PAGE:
I think you might be right about climbing to the tippy top of Jaguar Temple. Our sunset view was from the top of Temple 5.

    Day tripping there from Belize: Good to know. We’d definitely be open to returning, particularly via Belize.

    @Dave: Good suggestion regarding purchasing the ticket at the end of the previous day of your visit. We did that. However, we’ve heard that of March 2011, they no longer allow it. So as we understand it, Tikal tickets are only valid on the days for which they are purchased. Too bad, really.

    The tip of photographing the map on the wall is also an excellent one. We do this all the time. It’s nice to have a map when writing about the experience after the fact and it’s also nice to save a few bucks ($5 in this case).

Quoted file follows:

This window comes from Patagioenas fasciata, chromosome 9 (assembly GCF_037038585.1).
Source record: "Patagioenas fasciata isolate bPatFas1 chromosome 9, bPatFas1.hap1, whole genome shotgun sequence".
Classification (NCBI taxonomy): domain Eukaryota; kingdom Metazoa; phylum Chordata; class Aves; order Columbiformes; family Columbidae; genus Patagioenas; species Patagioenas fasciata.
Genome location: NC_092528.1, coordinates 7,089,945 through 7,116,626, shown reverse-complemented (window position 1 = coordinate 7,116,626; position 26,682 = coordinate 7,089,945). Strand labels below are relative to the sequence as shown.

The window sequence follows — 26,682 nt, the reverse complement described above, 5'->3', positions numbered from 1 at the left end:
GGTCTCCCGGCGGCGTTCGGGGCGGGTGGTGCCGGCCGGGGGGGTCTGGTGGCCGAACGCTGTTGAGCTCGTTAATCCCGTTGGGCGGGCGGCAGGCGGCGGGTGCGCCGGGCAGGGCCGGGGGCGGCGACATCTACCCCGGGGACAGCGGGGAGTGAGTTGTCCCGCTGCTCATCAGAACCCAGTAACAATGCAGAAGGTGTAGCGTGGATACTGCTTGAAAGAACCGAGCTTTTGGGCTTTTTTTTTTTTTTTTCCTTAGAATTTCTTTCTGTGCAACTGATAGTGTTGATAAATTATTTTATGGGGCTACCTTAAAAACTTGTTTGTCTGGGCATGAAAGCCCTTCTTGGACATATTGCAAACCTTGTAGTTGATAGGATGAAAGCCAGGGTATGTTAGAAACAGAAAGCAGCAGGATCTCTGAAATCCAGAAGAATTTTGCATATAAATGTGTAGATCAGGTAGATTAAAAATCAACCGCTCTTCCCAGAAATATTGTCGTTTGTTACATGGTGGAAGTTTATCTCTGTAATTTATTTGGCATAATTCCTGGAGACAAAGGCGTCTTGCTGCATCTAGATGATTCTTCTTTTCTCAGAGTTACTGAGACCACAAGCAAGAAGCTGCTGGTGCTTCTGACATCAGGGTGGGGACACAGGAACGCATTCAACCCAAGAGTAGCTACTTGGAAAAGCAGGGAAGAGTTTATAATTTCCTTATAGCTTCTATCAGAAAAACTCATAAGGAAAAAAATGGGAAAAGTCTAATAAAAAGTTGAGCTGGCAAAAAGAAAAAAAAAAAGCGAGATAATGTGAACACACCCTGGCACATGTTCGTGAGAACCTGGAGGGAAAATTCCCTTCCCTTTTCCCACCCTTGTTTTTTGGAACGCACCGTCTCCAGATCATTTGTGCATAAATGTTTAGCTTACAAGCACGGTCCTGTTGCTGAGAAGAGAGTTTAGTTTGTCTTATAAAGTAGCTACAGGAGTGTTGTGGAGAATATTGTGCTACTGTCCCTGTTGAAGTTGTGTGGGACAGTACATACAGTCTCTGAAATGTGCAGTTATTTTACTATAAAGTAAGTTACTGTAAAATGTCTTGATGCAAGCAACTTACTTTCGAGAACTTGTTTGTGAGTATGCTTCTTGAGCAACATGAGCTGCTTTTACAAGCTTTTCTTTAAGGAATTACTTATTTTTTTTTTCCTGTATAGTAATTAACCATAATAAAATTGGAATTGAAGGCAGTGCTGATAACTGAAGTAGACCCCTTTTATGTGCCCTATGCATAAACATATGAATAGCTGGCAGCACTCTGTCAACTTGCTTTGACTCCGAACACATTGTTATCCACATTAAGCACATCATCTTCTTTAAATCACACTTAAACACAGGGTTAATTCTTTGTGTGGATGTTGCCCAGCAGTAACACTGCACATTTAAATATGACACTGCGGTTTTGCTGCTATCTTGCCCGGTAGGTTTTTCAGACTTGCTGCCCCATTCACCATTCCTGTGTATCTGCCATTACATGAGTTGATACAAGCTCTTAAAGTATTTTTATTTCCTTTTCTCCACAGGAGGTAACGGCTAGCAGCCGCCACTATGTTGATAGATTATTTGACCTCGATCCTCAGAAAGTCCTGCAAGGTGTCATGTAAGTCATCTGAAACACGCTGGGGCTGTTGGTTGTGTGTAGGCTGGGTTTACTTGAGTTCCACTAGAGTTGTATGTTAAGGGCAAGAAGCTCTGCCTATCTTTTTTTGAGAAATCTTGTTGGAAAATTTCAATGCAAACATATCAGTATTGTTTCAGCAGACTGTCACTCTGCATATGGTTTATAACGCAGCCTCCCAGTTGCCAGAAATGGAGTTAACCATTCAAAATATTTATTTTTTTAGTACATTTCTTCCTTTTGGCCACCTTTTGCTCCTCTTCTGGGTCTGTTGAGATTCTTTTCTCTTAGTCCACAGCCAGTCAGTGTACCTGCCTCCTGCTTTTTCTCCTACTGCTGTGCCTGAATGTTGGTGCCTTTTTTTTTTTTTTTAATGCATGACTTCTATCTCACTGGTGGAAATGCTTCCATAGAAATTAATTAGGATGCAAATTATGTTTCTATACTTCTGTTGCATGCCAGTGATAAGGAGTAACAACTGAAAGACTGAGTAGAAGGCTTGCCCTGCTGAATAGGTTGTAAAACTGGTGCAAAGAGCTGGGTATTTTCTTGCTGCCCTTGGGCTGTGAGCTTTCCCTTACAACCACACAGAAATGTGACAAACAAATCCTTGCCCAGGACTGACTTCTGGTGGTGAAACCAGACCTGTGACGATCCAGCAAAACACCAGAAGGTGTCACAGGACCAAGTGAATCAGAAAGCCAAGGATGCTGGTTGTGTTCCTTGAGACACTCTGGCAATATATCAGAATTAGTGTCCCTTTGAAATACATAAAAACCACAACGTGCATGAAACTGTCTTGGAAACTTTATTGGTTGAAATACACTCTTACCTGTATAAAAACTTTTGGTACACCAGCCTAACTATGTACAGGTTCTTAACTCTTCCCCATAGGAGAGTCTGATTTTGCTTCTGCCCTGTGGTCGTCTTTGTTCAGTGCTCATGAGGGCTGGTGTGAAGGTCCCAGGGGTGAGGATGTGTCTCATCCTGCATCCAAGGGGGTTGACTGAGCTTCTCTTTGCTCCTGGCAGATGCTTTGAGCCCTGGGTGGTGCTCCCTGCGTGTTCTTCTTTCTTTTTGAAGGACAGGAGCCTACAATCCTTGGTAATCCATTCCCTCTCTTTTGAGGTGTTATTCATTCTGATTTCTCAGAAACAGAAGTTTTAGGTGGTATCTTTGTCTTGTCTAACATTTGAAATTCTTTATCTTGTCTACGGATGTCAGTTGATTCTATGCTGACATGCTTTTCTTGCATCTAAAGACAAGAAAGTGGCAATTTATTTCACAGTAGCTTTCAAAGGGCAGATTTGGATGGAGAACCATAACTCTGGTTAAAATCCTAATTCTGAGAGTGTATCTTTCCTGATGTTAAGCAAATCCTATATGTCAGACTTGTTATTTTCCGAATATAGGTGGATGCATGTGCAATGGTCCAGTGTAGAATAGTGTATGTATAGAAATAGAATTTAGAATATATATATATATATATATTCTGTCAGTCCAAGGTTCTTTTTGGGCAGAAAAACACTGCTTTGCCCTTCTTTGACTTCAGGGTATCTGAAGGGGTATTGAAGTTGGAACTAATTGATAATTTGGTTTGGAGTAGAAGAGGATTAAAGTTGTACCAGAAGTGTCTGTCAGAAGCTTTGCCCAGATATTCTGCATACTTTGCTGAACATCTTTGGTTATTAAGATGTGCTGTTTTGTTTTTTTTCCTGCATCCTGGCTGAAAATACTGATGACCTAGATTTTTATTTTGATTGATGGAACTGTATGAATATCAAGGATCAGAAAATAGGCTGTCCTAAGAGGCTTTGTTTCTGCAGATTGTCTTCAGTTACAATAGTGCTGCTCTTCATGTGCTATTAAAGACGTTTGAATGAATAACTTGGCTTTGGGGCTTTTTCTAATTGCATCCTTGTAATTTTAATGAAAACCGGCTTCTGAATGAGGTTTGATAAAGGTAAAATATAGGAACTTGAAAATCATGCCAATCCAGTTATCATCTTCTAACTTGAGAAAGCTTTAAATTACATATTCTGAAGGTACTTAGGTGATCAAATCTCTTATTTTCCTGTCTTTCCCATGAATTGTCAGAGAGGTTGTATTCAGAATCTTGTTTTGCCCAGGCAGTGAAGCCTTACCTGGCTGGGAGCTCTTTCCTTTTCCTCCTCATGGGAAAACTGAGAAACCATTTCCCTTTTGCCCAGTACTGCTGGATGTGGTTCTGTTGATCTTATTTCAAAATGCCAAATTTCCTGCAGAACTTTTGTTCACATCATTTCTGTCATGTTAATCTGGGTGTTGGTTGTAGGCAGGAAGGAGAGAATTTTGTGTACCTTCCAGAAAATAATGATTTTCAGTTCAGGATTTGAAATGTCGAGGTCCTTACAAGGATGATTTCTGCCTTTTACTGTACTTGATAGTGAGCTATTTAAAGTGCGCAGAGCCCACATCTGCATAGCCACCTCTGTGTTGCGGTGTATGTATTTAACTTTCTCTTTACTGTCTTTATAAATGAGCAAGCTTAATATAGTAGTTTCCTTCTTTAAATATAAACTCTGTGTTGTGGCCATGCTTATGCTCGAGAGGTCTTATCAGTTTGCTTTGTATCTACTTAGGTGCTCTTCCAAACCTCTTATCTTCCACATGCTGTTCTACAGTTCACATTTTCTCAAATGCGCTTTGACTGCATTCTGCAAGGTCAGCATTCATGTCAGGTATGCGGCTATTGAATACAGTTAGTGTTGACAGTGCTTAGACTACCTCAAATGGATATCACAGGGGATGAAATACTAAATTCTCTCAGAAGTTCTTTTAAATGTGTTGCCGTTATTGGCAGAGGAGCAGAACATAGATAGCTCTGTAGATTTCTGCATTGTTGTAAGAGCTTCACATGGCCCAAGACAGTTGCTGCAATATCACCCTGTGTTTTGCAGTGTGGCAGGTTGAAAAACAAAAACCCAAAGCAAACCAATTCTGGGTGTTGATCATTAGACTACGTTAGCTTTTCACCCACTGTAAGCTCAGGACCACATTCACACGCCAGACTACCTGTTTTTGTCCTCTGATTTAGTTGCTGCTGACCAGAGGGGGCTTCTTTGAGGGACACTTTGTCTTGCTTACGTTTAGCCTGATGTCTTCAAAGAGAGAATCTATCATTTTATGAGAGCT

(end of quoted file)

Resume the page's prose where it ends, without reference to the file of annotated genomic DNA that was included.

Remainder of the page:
Cheers for a very helpful comment.

    @H Mahahrens: Funny. If we could achieve that with our panoramas, that would be something. Something like a video perhaps.

  4. @Matt: Thanks! While they are a challenge to shoot and stitch, panoramas are fun, and in some cases the offer one of the best ways to convey the visual space. Tikal is worth a visit, particularly if you are interested in Mayan culture. Not to mention, Guatemala overall a culturally rich and worthwhile place to visit.

  5. @Matt: Fascinating. Wasn’t aware of that particular connection, but Audrey and I both noted distinct similarities in facial features between some people we met in Guatemala (and through veins of Latin America) and some people we met in Asia. It’s always been a small world, apparently.

  6. @Megan: So great that you’re traveling to Tikal this summer of all years (2012)! Good luck with your travels and enjoy!

  7. Tikal is the best place where You can live one of the most important dates in the Mayan Calendar this year, the Baktun 13. They will have many celebrations related to the Mayan prophecies of Baktun 13!